Russell Group member the University of Exeter is to cut the level of international students in its business school after concerns over their academic quality, in a move that may be followed by other UK institutions.
Fifty-four per cent of students in the University of Exeter’s business school are from outside the European Union – above the figure of 45 per cent agreed between the university and the business school.
“The university needed other colleges to increase their international student numbers in order to be able to reduce the ratio in the business school,” state minutes of a debate at a recent university council meeting.
International numbers in the business school will be cut by 200 and redistributed to other colleges.
Exeter’s strategy may be viewed with interest by those UK universities with the highest numbers of international students, as judged by non-EU numbers as a proportion of total intake (see table below, supplied by the Higher Education Statistics Agency).
Exeter, which has already reached a 2015 target to expand its international student population to 4,000, ranks 22nd on the list – with 21.7 per cent of students from outside the EU.
Shaun Curtis, director of the international office at Exeter, told Times Higher Education: “Certainly in the Russell Group, we think about…getting the right [international student] balance by level, by programme, by country. If you have an international strategy, you have to think about these things now.”
Dr Curtis added: “The key issue is how do we make sure those [international] students are of a similar calibre to home students?”
Exeter’s international student numbers have been boosted by its hosting of an international study centre run by private company INTO. The company operates feeder centres in partnership with a number of UK universities, which prepare international students for degree study by offering A levels and English language programmes.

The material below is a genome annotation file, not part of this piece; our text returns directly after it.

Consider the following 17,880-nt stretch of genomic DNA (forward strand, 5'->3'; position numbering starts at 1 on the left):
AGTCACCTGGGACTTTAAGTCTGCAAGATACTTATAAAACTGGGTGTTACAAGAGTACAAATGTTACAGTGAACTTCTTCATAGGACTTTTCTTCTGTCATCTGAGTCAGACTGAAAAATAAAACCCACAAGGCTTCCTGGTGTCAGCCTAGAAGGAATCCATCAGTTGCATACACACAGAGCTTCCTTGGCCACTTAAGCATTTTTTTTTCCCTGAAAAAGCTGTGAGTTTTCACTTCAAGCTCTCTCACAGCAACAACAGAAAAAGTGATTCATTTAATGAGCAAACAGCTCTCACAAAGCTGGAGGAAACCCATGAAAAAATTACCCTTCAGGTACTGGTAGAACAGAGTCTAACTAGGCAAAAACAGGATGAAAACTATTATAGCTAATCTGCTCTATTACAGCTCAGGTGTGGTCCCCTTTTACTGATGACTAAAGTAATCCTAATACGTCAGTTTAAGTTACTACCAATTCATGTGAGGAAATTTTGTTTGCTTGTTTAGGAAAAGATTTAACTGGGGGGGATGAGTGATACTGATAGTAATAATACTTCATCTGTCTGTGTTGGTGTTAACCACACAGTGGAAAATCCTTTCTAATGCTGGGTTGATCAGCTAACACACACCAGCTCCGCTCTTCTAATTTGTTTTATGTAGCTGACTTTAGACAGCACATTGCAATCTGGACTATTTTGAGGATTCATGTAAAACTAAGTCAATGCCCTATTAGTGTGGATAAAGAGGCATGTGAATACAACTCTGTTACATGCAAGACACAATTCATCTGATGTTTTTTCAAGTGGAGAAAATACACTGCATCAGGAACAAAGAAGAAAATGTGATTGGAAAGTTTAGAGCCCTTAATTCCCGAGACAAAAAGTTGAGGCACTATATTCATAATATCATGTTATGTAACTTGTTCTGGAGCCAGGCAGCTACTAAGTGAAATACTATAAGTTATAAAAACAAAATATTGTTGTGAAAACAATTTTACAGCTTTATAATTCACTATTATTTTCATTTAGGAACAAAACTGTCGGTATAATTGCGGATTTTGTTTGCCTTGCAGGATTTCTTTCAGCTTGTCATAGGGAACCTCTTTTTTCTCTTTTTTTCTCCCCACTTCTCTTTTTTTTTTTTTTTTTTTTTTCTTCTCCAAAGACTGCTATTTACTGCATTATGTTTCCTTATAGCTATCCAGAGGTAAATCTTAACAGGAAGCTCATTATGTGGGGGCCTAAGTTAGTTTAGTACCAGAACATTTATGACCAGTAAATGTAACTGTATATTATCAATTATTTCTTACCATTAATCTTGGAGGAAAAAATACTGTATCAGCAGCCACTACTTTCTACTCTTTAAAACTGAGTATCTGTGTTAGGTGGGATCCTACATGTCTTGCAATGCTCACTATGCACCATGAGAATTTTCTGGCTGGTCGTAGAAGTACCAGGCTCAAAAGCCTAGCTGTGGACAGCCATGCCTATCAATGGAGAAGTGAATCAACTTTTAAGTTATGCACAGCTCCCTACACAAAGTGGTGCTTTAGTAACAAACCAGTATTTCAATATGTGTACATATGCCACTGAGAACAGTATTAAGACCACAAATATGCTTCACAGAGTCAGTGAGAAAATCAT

The University of Exeter council minutes state that growth in international student numbers in the business school “had been driven by INTO which had resulted in students predominantly from the People’s Republic of China studying accounting and finance”.
The minutes also state: “A review was being undertaken to look at the quality of students entering the business school through INTO, as the quality of these students was now, for the first time, lower than those recruited by the university.”
Bill Rammell, vice-chancellor of the University of Bedfordshire, which was 15th on the list, said that the institution had “reduced [its] international student numbers, both to drive quality and ensure effective integration between home and international students which is the key to the positive globalisation of higher education”.
However, a spokesman for the University of Warwick – 18th on the list – said high international numbers were “not really an issue for us” and were likely to increase further. The high numbers were because Warwick was a “research-intensive university with a lot of postgraduates and MBA students”, areas that traditionally attract overseas students, he said.
|Rank||Institution (2011-12 figures)||% Non-EU domicile|
|1||London Business School||58.4|
|2||London School of Economics and Political Science||47.5|
|3||University of Buckingham||40.4|
|4||London School of Hygiene and Tropical Medicine, University of London||38.9|
|5||University of St Andrews||32|
|6||Soas, University of London||30.4|
|7||Cardiff Metropolitan University||29.1|
|9||University of the Arts London||28.2|